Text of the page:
Sole Search: a soul-searching lesson for Pakistani cinema
By Beenisch Tahir
I have always been a passionate advocate for the promotion of Islamabads quintessential culture. For years the ‘Islooites’ have been force fed the glamorous and hip lives of the Karachiites and Lahories.
The glossy images of celebrities, smiling behind a backdrop of advertisements inundate entertainment magazines – Islamabad is never invited. The media simply forgets that besides politicians real people live here and real urban entertainment has been growing in recent years. Or may be it’s the lack of cultural journalists from the side of the hills?
When original cultural work emerges from the ‘dead’ city, it’s usually a determined stance to be in contrast to the mainstream, to reflect upon Islamabads many cosmopolitan ‘cultures’. Perhaps it is because there is no mainstream tyrant forcing artists to confirm to the homogenous brand, instead, artists enjoy their creative freedom.
This is exactly why we find short films like Sole Search pop out from Islamabad. The mainstream film industry might not be paying attention (even though they could learn a thing or two), the film is going internet viral. The slick editing and, beautiful cinematography, is enough of a reason to have a watch. The film avoids the lazy shot. Every image’s composition stands like a photograph. The colours and buzz of Jinnah Super Market during winter has been captured. This film is Islamabads quintessential brand of an indie film.
Still in university, Sole Search is directed and shot by Shahbaz Ahmad Shigri and the screenplay is written by Aishea Linea Akhtar, starring Ali Rehman Khan, Salman Ahmad Shaukat and Saad Rehman Khan.
Itisabout an American born Pakistani, Sameer (Salman Ahmad Shaukat) who returns to Islamabad for his winter break and ventures into Jinnah Super Market to find a pair of Nike shoes. During his sole search, he finds himself in a soul searching journey with ‘Candy Bhai’ (Ali Rehman Khan) – A fast talking, street smart, bad-boy. The unlikely duos are stuck with each other for the night as we get a peek inside the world of a ‘Jinnah Boy’.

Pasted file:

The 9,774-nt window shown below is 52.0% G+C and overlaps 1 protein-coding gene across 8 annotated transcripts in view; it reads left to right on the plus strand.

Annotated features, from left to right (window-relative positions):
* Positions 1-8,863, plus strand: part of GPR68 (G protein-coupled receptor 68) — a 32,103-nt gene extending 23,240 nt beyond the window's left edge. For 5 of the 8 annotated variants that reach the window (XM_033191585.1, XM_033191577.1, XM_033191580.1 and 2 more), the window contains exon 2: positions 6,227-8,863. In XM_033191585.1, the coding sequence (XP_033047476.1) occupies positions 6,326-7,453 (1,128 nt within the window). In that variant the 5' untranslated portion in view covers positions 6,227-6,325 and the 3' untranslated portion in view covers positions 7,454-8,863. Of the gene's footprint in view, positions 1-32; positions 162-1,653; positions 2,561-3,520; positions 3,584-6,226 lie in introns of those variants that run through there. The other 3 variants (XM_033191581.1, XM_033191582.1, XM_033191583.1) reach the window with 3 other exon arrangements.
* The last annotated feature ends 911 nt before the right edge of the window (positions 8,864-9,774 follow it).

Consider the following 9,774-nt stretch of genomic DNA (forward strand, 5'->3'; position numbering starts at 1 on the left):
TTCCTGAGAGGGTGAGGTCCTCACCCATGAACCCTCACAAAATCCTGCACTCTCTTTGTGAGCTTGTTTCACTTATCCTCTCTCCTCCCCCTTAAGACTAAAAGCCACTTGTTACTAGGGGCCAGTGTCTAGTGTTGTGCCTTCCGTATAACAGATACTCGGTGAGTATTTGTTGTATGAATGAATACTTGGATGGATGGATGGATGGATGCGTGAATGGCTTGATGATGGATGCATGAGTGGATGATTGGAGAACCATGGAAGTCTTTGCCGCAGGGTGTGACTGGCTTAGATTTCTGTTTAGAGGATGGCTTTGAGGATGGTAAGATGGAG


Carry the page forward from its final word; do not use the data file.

The ‘Jinnah BoyÂ’ is a revered institution in Islamabad. They are the (fake) American branded ‘studs’ hanging around Jinnah Super, drinking coke, smoking a cigarette, wearing a thriller inspired leather jacket and sunglasses at night. If they like a girl, they’ll probably follow her, throw their number to her and try and get their attention in every inconvenient way. They often surge in numbers during festive holidays and cricket events.
Like the Pathans and French, they are the butt of many jokes in the drawing rooms. When Sole Search came out, many of us simply wanted to see an animated version of the Jinnah Boy. Ali Rehamn Khan does a fine job at creating an irritating yet a surprisingly loveable character. The American born boy, awkward and misplaced, is really our eyes into Candy Bhai’s world.
As I watched the story unfold, admittedly I found myself wondering if the film is truly representative of the archetypal Jinnah Boy. At times, Ali Rehman’s middle class nature did leak. Then I realised, it really didn’t matter. Sole Search is a chimerical view from the eyes of the rest of us. This is what we hear and see but never get to actually enjoy the company of the likes of Candy Bhai.
There is a story with a strong beginning, middle, climax and end. The role of the characters is also developed. There is history behind Candy Bhai and Sameer and they both get to learn some important lessons about themselves, through each other. Underneath the comedy, there’s food for thought, questioning the necessity of the society’s repressed sexuality. The characters also have a story despite all their silliness.
The film is provocative, there is language. It is glossy and hilarious and it’s only twenty minutes. They’re not seeking profits; they just want to be heard. So hear them out on YouTube and Facebook. Have a look at the forgotten city and its version of comedy. Also, have a look at this before deciding to choose how to ‘rethink Pakistani cinema’ because these kids have already got it right.
Beenisch Tahir is a freelance writer and consultant. She can be contacted at: email@example.com